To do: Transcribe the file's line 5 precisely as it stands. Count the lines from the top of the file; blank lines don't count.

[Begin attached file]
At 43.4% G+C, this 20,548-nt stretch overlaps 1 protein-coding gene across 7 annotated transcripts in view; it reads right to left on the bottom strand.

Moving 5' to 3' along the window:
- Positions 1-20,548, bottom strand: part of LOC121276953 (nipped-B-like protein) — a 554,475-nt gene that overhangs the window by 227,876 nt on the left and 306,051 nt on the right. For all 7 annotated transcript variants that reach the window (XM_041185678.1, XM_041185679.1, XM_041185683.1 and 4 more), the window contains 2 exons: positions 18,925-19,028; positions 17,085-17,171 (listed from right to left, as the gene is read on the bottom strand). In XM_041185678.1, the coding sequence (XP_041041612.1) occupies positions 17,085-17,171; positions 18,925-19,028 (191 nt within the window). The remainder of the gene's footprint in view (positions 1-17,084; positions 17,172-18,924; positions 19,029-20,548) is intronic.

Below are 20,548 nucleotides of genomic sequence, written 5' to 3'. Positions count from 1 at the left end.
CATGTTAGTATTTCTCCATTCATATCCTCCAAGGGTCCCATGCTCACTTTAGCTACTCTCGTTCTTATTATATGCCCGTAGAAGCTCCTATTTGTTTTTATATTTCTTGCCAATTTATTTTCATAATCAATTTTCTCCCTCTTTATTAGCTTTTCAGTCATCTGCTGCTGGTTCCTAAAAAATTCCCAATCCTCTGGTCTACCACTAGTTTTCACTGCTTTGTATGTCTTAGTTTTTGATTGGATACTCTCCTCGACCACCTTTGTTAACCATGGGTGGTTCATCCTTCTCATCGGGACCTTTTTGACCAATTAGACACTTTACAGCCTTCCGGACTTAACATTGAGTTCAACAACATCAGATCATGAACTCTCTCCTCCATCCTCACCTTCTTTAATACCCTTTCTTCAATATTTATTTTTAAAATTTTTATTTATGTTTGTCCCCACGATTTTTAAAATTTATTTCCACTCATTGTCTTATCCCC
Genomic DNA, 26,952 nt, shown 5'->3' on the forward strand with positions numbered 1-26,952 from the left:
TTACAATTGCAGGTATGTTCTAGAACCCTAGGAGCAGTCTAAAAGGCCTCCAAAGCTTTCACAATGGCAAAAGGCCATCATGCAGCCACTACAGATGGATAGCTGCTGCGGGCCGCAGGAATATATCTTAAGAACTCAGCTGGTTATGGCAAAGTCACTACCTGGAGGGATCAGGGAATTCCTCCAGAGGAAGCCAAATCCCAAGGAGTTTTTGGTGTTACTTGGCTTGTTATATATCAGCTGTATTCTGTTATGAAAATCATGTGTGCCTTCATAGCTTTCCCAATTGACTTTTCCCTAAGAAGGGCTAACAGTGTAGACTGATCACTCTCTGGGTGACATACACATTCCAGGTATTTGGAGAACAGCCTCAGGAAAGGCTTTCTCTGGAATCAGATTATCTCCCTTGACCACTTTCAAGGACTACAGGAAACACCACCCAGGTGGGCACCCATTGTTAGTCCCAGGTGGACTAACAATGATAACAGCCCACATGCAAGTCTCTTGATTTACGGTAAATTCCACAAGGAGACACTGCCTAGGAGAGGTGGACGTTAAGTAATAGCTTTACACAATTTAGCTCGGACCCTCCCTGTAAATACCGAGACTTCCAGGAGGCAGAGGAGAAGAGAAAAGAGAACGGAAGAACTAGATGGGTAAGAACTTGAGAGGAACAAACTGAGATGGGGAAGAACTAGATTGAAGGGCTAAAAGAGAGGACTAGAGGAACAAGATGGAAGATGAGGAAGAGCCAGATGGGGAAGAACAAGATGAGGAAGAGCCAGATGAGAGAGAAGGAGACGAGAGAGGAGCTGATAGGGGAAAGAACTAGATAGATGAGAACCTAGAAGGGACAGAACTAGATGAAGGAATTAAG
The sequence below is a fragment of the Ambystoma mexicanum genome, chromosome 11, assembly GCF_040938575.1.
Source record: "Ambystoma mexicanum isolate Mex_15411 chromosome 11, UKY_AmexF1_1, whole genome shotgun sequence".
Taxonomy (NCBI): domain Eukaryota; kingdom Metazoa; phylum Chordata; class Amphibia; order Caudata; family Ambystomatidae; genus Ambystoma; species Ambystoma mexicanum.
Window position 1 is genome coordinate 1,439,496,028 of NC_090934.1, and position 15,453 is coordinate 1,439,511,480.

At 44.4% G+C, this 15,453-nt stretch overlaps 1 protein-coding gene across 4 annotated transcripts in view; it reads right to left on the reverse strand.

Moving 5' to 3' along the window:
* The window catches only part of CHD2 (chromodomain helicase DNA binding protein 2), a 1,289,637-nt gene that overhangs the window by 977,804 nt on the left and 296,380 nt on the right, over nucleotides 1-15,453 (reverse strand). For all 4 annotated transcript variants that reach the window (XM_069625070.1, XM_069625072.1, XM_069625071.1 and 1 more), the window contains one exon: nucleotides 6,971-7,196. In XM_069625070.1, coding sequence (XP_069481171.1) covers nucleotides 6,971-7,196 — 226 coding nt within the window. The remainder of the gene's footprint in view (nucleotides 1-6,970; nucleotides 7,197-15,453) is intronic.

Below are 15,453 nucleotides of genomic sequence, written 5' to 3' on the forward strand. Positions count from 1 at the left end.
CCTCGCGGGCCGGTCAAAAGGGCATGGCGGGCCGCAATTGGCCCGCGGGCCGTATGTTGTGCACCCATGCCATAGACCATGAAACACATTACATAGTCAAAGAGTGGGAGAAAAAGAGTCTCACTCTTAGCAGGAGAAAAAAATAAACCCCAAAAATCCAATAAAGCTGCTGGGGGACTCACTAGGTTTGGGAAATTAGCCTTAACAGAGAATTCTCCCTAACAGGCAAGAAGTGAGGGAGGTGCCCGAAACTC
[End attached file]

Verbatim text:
CATGTTAGTATTTCTCCATTCATATCCTCCAAGGGTCCCATGCTCACTTTAGCTACTCTCGTTCTTATTATATGCCCGTAGAAGCTCCTATTTGTTTTTATATTTCTTGCCAATTTATTTTCATAATCAATTTTCTCCCTCTTTATTAGCTTTTCAGTCATCTGCTGCTGGTTCCTAAAAAATTCCCAATCCTCTGGTCTACCACTAGTTTTCACTGCTTTGTATGTCTTAGTTTTTGATTGGATACTCTCCTCGACCACCTTTGTTAACCATGGGTGGTTCATCCTTCTCATCGGGACCTTTTTGACCAATTAGACACTTTACAGCCTTCCGGACTTAACATTGAGTTCAACAACATCAGATCATGAACTCTCTCCTCCATCCTCACCTTCTTTAATACCCTTTCTTCAATATTTATTTTTAAAATTTTTATTTATGTTTGTCCCCACGATTTTTAAAATTTATTTCCACTCATTGTCTTATCCCC